SAP Legacy Preparation

As featured on Data Migration Pro “Ask an Expert

“I’m going on my 1st migration project: we are migrating data from a legacy system to SAP. What are some of the fundamentals that I need in preparing the data in the legacy system?”

From the nature of your question I am going to assume that you are one of the legacy experts co-opted onto the project and take it from there.

Firstly, it is important to realise what SAP is and how it works. At its heart SAP is not only a computer system but a set of business processes: A theory about how stock in warehouses should best be managed, how invoices should be written, how stock should best be purchased, how late accounts should be chased and so on. This redefines people’s jobs in the post go live organisation around the “new ways of working” and with this they will also receive a computer system and screens which embodies this – SAP.

So one thing you should be prepared for is the project environment itself. A major feature from the outset will be the Process Team. These are business analysts who will select the processes and design the screens. One of their major aims will be to interconnect the way the business works in a manner that may not have been possible before. So that for instance agreeing a sale with a customer will create a raw materials request and a production plan requirement immediately and those people will be able to see the sale go through and check its details themselves even though they are not in the sales department. This creates a lot of new joined up thinking across the company, increases its reaction times and hence decreases stock that needs to be held on a “just in case” basis. Returning to the data (in case you thought I had forgotten it!) joining up the business logic in new ways will require the data to be joined up in new ways.

So that in summary key things you need to remember are:

– People will not work the same way as they did before
– The supporting data will not exactly look the same as it did in legacy
– Data that was on different systems before may have to join perfectly for the SAP load

This last point can create great strain on the data preparation as while Referential Integrity is often good within systems it is not always good between systems.

The first two points mean that you cannot assume that data is required the same way in SAP as it is in legacy or even needs to work in the same processes as it did in legacy. In fact it would be easy to over prepare by making too many assumptions about how SAP works before this is revealed within the project lifecycle.

I would suggest that you:

1) Identify all the entities in the organisation, draw a big map of which are on which systems and which are the master systems in each case. Note particularly if you have two islands of information for the same object. E.g. Customer information behind the web site and also customer information on a telephone orders system. These may well have to be consolidated and de-duplicated for SAP into a single list.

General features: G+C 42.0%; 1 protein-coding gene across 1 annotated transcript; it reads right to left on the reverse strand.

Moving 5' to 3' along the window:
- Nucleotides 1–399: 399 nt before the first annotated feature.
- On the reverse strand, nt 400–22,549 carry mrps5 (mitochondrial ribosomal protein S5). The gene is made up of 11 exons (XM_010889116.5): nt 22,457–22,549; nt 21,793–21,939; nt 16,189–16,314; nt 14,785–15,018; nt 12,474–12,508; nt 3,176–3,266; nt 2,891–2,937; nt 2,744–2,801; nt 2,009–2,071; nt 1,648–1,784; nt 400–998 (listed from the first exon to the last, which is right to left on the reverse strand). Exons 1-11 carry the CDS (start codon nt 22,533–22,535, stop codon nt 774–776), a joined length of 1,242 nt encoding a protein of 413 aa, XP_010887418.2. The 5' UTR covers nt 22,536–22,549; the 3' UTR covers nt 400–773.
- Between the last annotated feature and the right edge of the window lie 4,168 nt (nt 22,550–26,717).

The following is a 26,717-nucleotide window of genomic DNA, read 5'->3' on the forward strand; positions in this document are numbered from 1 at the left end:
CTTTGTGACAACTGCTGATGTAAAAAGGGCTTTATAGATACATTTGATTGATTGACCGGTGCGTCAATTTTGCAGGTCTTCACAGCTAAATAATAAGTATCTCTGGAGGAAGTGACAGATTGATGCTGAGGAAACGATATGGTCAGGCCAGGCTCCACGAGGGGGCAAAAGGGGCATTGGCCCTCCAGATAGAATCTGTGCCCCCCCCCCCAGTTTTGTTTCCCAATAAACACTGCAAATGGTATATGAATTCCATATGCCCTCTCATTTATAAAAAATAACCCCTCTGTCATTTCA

2) When you are completely sure you have an enterprise wide view of what data is where start profiling the main entities using a data profiling tool. By creating profiles and storing them you are creating a resource you can return to when questions are asked later by the process team or the SAP upload team.

3) Locate all the manuals that say how the data works in legacy and what they support. Look especially for documentation of tweaks if the legacy system itself was a standardised package that has been altered or customised.

4) Return to your data map and try to put names of people in the organisation to each entity. Where do these things come from? Who really owns them or knows the meaning of the data well?

5) Create some simple “whole of entity” extracts. Prepare them in Access or Excel ready for the process team or the SAP upload team to view.

By the end of this process you should be able to demonstrate where things like Customer, Supplier, Chart of Accounts and Material Master lie on legacy, how large they are in terms of rows and what lies within them.

Only when you have these information sources to hand would I consider actually cleansing anything. And if you do clean anything go for things that you are really very sure will be a feature of the SAP system. It is a mistake to try and clean the whole of legacy because some of it will be relevant to old ways of working and not to the new – meaning it will get left behind!

In closing – I have said overall:

– Expect SAP to be different
– Prepare mostly by gathering information about data, not by adjusting data
– Don’t make too many advance assumptions about the target

If you achieve even part of the above you will find the incoming SAP experts incredibly pleased and surprised with what the base they have to work from.

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